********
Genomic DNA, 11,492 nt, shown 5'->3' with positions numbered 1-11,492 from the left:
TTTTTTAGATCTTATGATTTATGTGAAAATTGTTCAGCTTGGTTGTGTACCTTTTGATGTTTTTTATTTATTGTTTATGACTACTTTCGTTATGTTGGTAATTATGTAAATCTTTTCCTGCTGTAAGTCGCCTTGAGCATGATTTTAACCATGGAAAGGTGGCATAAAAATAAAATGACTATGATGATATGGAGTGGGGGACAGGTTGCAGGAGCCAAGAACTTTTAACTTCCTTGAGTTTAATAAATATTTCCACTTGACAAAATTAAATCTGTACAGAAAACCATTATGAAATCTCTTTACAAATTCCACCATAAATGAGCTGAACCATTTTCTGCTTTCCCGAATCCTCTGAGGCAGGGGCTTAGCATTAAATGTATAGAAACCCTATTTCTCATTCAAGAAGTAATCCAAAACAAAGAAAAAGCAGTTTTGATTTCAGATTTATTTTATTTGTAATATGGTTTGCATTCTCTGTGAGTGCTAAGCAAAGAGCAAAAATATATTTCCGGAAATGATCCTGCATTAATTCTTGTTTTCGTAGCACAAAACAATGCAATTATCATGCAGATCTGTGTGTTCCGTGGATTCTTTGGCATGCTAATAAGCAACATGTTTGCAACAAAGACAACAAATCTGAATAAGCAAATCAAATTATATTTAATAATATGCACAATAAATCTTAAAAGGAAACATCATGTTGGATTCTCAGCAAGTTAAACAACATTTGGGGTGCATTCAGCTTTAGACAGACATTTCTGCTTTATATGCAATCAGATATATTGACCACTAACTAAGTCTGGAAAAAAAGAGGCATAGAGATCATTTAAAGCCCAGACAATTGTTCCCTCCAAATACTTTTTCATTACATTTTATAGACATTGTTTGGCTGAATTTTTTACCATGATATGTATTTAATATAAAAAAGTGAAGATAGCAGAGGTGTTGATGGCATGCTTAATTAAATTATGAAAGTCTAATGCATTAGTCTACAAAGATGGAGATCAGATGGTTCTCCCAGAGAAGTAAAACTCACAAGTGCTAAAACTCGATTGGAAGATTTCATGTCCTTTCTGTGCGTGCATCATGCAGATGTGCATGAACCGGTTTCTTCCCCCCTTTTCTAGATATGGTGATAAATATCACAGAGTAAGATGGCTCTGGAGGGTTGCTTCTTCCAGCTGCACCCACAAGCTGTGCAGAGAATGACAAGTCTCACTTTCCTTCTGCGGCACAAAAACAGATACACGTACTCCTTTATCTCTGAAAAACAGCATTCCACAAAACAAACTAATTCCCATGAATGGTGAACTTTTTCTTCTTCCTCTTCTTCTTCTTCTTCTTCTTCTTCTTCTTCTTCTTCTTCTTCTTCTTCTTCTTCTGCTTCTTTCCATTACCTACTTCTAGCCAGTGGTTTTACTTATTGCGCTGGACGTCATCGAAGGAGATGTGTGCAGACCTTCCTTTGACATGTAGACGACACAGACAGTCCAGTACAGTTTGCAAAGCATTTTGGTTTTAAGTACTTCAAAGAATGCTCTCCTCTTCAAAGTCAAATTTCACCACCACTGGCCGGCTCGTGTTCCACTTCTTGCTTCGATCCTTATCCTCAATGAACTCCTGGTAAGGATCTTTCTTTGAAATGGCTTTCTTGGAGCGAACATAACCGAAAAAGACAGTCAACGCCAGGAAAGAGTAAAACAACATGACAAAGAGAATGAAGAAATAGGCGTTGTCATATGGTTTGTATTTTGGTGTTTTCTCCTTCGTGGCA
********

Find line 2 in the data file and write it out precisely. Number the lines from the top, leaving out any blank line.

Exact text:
TTTTTTAGATCTTATGATTTATGTGAAAATTGTTCAGCTTGGTTGTGTACCTTTTGATGTTTTTTATTTATTGTTTATGACTACTTTCGTTATGTTGGTAATTATGTAAATCTTTTCCTGCTGTAAGTCGCCTTGAGCATGATTTTAACCATGGAAAGGTGGCATAAAAATAAAATGACTATGATGATATGGAGTGGGGGACAGGTTGCAGGAGCCAAGAACTTTTAACTTCCTTGAGTTTAATAAATATTTCCACTTGACAAAATTAAATCTGTACAGAAAACCATTATGAAATCTCTTTACAAATTCCACCATAAATGAGCTGAACCATTTTCTGCTTTCCCGAATCCTCTGAGGCAGGGGCTTAGCATTAAATGTATAGAAACCCTATTTCTCATTCAAGAAGTAATCCAAAACAAAGAAAAAGCAGTTTTGATTTCAGATTTATTTTATTTGTAATATGGTTTGCATTCTCTGTGAGTGCTAAGCAAAGAGCAAAAATATATTTCCGGAAATGATCCTGCATTAATTCTTGTTTTCGTAGCACAAAACAATGCAATTATCATGCAGATCTGTGTGTTCCGTGGATTCTTTGGCATGCTAATAAGCAACATGTTTGCAACAAAGACAACAAATCTGAATAAGCAAATCAAATTATATTTAATAATATGCACAATAAATCTTAAAAGGAAACATCATGTTGGATTCTCAGCAAGTTAAACAACATTTGGGGTGCATTCAGCTTTAGACAGACATTTCTGCTTTATATGCAATCAGATATATTGACCACTAACTAAGTCTGGAAAAAAAGAGGCATAGAGATCATTTAAAGCCCAGACAATTGTTCCCTCCAAATACTTTTTCATTACATTTTATAGACATTGTTTGGCTGAATTTTTTACCATGATATGTATTTAATATAAAAAAGTGAAGATAGCAGAGGTGTTGATGGCATGCTTAATTAAATTATGAAAGTCTAATGCATTAGTCTACAAAGATGGAGATCAGATGGTTCTCCCAGAGAAGTAAAACTCACAAGTGCTAAAACTCGATTGGAAGATTTCATGTCCTTTCTGTGCGTGCATCATGCAGATGTGCATGAACCGGTTTCTTCCCCCCTTTTCTAGATATGGTGATAAATATCACAGAGTAAGATGGCTCTGGAGGGTTGCTTCTTCCAGCTGCACCCACAAGCTGTGCAGAGAATGACAAGTCTCACTTTCCTTCTGCGGCACAAAAACAGATACACGTACTCCTTTATCTCTGAAAAACAGCATTCCACAAAACAAACTAATTCCCATGAATGGTGAACTTTTTCTTCTTCCTCTTCTTCTTCTTCTTCTTCTTCTTCTTCTTCTTCTTCTTCTTCTTCTTCTTCTTCTGCTTCTTTCCATTACCTACTTCTAGCCAGTGGTTTTACTTATTGCGCTGGACGTCATCGAAGGAGATGTGTGCAGACCTTCCTTTGACATGTAGACGACACAGACAGTCCAGTACAGTTTGCAAAGCATTTTGGTTTTAAGTACTTCAAAGAATGCTCTCCTCTTCAAAGTCAAATTTCACCACCACTGGCCGGCTCGTGTTCCACTTCTTGCTTCGATCCTTATCCTCAATGAACTCCTGGTAAGGATCTTTCTTTGAAATGGCTTTCTTGGAGCGAACATAACCGAAAAAGACAGTCAACGCCAGGAAAGAGTAAAACAACATGACAAAGAGAATGAAGAAATAGGCGTTGTCATATGGTTTGTATTTTGGTGTTTTCTCCTTCGTGGCA